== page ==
The Lord Reigned: Lord Avie (1978-2012)

by | 12.31.2012 | 8:04am
Lord Avie and Dan Perlsweig (right) at Lane's End Farm in 1993

Lord Avie, the oldest living Eclipse Award champion, laid down in his field and died peacefully at Blue Ridge Farm in Upperville, Va., on Friday, Dec. 28, at the age of 34. His longtime caretaker, Patricia Ramey, knew the time had come.  Lord Avie's stakes-winning son Boyce stood by an adjacent fence, and with reverence watched. Then all became still and an era passed.

Lord Avie quietly lived as a pensioner over the past 10 years at Blue Ridge Farm. Other famous Thoroughbreds have lived there too; including a contemporary rival named Pleasant Colony.  The two probably ran the fence together simulating what might have been if Lord Avie had run in the 1981 Kentucky Derby (G1), a race won by Pleasant Colony.

The story of Lord Avie has many twists. Unlike Buckland Farms, which bred and raced Pleasant Colony, the Lord Avie crew had a different flavor.  The group of New Jersey-ite owners along with a trainer who wears plaid snap-button shirts collaborated and parlayed a $37,000 investment into $10 million in less than one year.

Trainer Danny Perlsweig, now 86 years young, recalls how it all began. “I trained a nice horse for the SKS stable named Mardevar. Unfortunately the horse died of pleurisy in January 1980. He was insured for $25,000. The SKS people told me to spend up to $25,000 at the upcoming 2-year-old sale at Hialeah.”

Perlsweig, a Navy veteran with a penchant for detail, drove to Payson Park prior to the Hialeah sale to visit the Clay Camp consignment.  “We were racing a stakes winner named Georgeandthedragon who was by Lord Gaylord. I knew Clay Camp had a Lord Gaylord colt so I went to see him” recalls Perlsweig. When the juvenile was fetched for Perlsweig to inspect, he said, “I immediately fell in love with him. He was the best horse I'd ever seen. I couldn't fault his conformation. He was going to be a good horse.”

During the visit Danny met one of Clay Camps employees, Carolyn Owens. Little did the savvy conditioner know that she would one day become his daughter-in-law. As Danny told me this story, he would pause, clear his voice, and continue. The sincerity and clarity of the experience is remarkable.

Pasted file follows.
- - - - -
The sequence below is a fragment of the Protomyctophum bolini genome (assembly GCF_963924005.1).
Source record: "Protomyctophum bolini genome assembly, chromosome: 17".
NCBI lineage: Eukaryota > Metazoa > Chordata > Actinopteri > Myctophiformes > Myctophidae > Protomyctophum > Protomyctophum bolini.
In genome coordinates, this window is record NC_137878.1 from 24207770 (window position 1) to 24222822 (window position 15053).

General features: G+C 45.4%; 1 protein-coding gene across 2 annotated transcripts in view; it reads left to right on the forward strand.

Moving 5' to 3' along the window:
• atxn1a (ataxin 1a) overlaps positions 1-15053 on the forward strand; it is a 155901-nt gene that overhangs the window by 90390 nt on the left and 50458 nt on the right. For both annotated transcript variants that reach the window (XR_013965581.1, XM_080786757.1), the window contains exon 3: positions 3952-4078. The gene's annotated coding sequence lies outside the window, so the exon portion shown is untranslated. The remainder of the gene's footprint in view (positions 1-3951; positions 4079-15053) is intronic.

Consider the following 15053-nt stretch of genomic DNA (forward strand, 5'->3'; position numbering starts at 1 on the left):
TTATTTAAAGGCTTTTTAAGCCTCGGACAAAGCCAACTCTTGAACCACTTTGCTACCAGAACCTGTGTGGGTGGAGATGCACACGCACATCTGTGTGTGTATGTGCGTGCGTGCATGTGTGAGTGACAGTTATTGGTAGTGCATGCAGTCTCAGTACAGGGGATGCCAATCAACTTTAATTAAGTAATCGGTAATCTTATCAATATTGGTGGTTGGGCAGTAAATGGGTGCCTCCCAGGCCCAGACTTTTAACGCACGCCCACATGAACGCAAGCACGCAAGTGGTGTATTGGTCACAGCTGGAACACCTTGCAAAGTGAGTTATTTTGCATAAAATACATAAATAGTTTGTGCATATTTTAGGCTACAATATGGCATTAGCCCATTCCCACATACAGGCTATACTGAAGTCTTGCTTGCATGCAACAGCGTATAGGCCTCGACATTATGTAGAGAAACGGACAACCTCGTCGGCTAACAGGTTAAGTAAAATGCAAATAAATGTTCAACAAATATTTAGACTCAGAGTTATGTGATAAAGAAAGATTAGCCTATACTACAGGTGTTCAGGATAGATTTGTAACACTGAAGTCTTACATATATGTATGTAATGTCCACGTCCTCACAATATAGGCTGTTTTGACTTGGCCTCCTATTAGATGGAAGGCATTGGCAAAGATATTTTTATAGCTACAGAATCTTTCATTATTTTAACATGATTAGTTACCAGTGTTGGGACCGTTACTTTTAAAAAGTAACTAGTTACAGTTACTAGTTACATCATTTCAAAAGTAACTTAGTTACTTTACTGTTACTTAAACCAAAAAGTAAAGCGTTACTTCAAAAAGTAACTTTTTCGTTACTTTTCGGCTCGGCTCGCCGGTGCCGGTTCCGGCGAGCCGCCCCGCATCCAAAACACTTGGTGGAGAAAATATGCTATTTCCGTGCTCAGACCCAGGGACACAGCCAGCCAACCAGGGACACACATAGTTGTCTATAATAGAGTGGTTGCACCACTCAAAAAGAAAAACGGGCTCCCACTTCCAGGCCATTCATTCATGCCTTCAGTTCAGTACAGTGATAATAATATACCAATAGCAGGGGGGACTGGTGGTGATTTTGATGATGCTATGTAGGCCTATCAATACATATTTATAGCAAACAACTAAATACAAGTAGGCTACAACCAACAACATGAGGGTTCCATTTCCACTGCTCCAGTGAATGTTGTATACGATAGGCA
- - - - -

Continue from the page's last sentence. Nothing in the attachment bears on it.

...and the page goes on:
At the sale Lord Avie quickly passed the $25,000 limit imposed by the SKS stable. However, Danny kept bidding. SKS owners David Simon and Michael Kay looked at each other in disbelief. When the horse was hammered down at $37,000 Danny signed the ticket. “I wasn't sure how I was going to pay for him. But I had to have that horse.”  After a short time SKS agreed to buy Lord Avie. I asked Danny how he learned to see a good horse.

“Just instinct,” he replied.

The next morning Danny and exercise rider Bobby Sage drove to the sale barn. They tacked up Lord Avie and Bobby rode him across the Hialeah stable area and back to Danny's training barn. There, Lord Avie was introduced to groom Charlie Butler, who nurtured the horse throughout his racing career. Often the tractable Lord Avie would lay down for an afternoon nap. Charlie would go into the stall and lay down too putting his head on Lord Avie's belly. “He's the smartest horse I've ever been around” recalls Charlie in a 1981 interview. “If you bring a mud bucket in the stall he lifts his leg because he knows what that's for.  When you take away the hay he knows it's time to run. Then you have to tie him up short so he won't bite you.”